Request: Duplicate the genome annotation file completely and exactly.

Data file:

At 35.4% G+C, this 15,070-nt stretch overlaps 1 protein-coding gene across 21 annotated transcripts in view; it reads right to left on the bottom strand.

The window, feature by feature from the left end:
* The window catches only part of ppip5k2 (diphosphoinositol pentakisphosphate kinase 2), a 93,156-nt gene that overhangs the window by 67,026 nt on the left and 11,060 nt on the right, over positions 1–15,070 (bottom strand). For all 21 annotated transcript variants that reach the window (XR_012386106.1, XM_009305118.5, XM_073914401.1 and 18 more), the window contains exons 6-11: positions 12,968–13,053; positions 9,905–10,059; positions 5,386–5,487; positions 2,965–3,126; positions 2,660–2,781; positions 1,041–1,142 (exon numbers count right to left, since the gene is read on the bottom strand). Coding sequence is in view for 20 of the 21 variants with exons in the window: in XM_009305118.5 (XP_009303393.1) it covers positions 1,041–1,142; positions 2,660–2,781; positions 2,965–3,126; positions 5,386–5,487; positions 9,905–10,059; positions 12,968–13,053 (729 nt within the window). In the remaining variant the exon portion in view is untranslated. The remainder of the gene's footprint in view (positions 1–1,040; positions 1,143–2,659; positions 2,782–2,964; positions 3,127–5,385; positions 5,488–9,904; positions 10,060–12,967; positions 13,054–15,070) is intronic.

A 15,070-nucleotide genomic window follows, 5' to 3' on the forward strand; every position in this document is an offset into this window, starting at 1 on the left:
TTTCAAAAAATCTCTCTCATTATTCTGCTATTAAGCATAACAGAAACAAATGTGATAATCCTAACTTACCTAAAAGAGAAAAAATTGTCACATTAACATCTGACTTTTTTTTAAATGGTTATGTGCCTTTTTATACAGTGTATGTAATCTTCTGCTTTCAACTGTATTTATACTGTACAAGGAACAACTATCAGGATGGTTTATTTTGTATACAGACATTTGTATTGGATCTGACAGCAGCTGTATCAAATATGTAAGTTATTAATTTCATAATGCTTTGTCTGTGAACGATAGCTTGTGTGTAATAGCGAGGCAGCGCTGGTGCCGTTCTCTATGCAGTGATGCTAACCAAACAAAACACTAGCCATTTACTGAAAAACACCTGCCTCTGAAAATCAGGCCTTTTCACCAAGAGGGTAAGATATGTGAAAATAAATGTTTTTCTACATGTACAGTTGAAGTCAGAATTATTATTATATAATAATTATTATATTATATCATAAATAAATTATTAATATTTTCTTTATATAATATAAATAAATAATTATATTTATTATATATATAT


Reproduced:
At 35.4% G+C, this 15,070-nt stretch overlaps 1 protein-coding gene across 21 annotated transcripts in view; it reads right to left on the bottom strand.

The window, feature by feature from the left end:
* The window catches only part of ppip5k2 (diphosphoinositol pentakisphosphate kinase 2), a 93,156-nt gene that overhangs the window by 67,026 nt on the left and 11,060 nt on the right, over positions 1–15,070 (bottom strand). For all 21 annotated transcript variants that reach the window (XR_012386106.1, XM_009305118.5, XM_073914401.1 and 18 more), the window contains exons 6-11: positions 12,968–13,053; positions 9,905–10,059; positions 5,386–5,487; positions 2,965–3,126; positions 2,660–2,781; positions 1,041–1,142 (exon numbers count right to left, since the gene is read on the bottom strand). Coding sequence is in view for 20 of the 21 variants with exons in the window: in XM_009305118.5 (XP_009303393.1) it covers positions 1,041–1,142; positions 2,660–2,781; positions 2,965–3,126; positions 5,386–5,487; positions 9,905–10,059; positions 12,968–13,053 (729 nt within the window). In the remaining variant the exon portion in view is untranslated. The remainder of the gene's footprint in view (positions 1–1,040; positions 1,143–2,659; positions 2,782–2,964; positions 3,127–5,385; positions 5,488–9,904; positions 10,060–12,967; positions 13,054–15,070) is intronic.

A 15,070-nucleotide genomic window follows, 5' to 3' on the forward strand; every position in this document is an offset into this window, starting at 1 on the left:
TTTCAAAAAATCTCTCTCATTATTCTGCTATTAAGCATAACAGAAACAAATGTGATAATCCTAACTTACCTAAAAGAGAAAAAATTGTCACATTAACATCTGACTTTTTTTTAAATGGTTATGTGCCTTTTTATACAGTGTATGTAATCTTCTGCTTTCAACTGTATTTATACTGTACAAGGAACAACTATCAGGATGGTTTATTTTGTATACAGACATTTGTATTGGATCTGACAGCAGCTGTATCAAATATGTAAGTTATTAATTTCATAATGCTTTGTCTGTGAACGATAGCTTGTGTGTAATAGCGAGGCAGCGCTGGTGCCGTTCTCTATGCAGTGATGCTAACCAAACAAAACACTAGCCATTTACTGAAAAACACCTGCCTCTGAAAATCAGGCCTTTTCACCAAGAGGGTAAGATATGTGAAAATAAATGTTTTTCTACATGTACAGTTGAAGTCAGAATTATTATTATATAATAATTATTATATTATATCATAAATAAATTATTAATATTTTCTTTATATAATATAAATAAATAATTATATTTATTATATATATAT